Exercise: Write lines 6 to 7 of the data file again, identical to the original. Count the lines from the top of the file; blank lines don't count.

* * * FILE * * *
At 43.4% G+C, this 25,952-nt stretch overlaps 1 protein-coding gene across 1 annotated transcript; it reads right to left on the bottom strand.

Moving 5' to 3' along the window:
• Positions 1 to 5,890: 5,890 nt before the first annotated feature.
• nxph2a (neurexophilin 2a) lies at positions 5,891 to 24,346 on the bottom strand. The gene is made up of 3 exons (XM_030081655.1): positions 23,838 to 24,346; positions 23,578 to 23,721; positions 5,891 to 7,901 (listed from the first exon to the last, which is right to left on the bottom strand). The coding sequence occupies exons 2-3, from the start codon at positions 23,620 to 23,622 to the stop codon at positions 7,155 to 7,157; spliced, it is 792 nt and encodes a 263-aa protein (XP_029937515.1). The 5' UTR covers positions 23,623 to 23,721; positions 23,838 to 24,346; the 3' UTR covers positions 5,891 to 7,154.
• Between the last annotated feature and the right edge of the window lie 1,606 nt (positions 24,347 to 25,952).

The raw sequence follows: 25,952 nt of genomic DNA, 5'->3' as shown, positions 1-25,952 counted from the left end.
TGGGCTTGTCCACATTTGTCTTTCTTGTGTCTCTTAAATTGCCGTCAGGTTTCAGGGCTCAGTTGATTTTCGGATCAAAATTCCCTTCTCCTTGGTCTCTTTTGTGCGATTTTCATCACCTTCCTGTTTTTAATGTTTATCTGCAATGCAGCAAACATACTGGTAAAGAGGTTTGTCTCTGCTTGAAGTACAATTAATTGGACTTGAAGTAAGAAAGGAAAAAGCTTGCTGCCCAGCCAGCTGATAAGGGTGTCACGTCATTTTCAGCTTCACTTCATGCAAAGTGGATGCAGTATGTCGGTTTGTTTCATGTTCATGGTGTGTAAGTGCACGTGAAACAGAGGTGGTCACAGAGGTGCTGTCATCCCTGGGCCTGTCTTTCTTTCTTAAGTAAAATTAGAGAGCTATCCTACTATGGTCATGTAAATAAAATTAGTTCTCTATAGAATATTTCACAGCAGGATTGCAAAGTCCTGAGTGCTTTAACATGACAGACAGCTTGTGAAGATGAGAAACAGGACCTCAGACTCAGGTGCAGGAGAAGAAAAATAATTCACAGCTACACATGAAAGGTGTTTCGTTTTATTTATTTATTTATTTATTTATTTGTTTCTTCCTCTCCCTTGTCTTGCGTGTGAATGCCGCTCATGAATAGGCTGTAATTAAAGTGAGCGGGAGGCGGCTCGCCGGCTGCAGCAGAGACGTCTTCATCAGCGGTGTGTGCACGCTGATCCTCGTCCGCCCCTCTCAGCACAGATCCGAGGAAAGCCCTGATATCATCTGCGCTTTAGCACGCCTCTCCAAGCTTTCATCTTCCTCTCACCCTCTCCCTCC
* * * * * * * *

The raw sequence follows: 25,952 nt of genomic DNA, 5'->3' as shown, positions 1-25,952 counted from the left end.
TGGGCTTGTCCACATTTGTCTTTCTTGTGTCTCTTAAATTGCCGTCAGGTTTCAGGGCTCAGTTGATTTTCGGATCAAAATTCCCTTCTCCTTGGTCTCTTTTGTGCGATTTTCATCACCTTCCTGTTTTTAATGTTTATCTGCAATGCAGCAAACATACTGGTAAAGAGGTTTGTCTCTGCTTGAAGTACAATTAATTGGACTTGAAGTAAGAAAGGAAAAAGCTTGCTGCCCAGCCAGCTGATAAGGGTGTCACGTCATTTTCAGCTTCACTTCATGCAAAGTGGATGCAGTATGTCGGTTTGTTTCATGTTCATGGTGTGTAAGTGCACGTGAAACAGAGGTGGTCACAGAGGTGCTGTCATCCCTGGGCCTGTCTTTCTTTCTTAAGTAAAATTAGAGAGCTATCCTACTATGGTCATGTAAATAAAATTAGTTCTCTATAGAATATTTCACAGCAGGATTGCAAAGTCCTGAGTGCTTTAACATGACAGACAGCTTGTGAAGATGAGAAACAGGACCTCAGACTCAGGTGCAGGAGAAGAAAAATAATTCACAGCTACACATGAAAGGTGTTTCGTTTTATTTATTTATTTATTTATTTATTTGTTTCTTCCTCTCCCTTGTCTTGCGTGTGAATGCCGCTCATGAATAGGCTGTAATTAAAGTGAGCGGGAGGCGGCTCGCCGGCTGCAGCAGAGACGTCTTCATCAGCGGTGTGTGCACGCTGATCCTCGTCCGCCCCTCTCAGCACAGATCCGAGGAAAGCCCTGATATCATCTGCGCTTTAGCACGCCTCTCCAAGCTTTCATCTTCCTCTCACCCTCTCCCTCC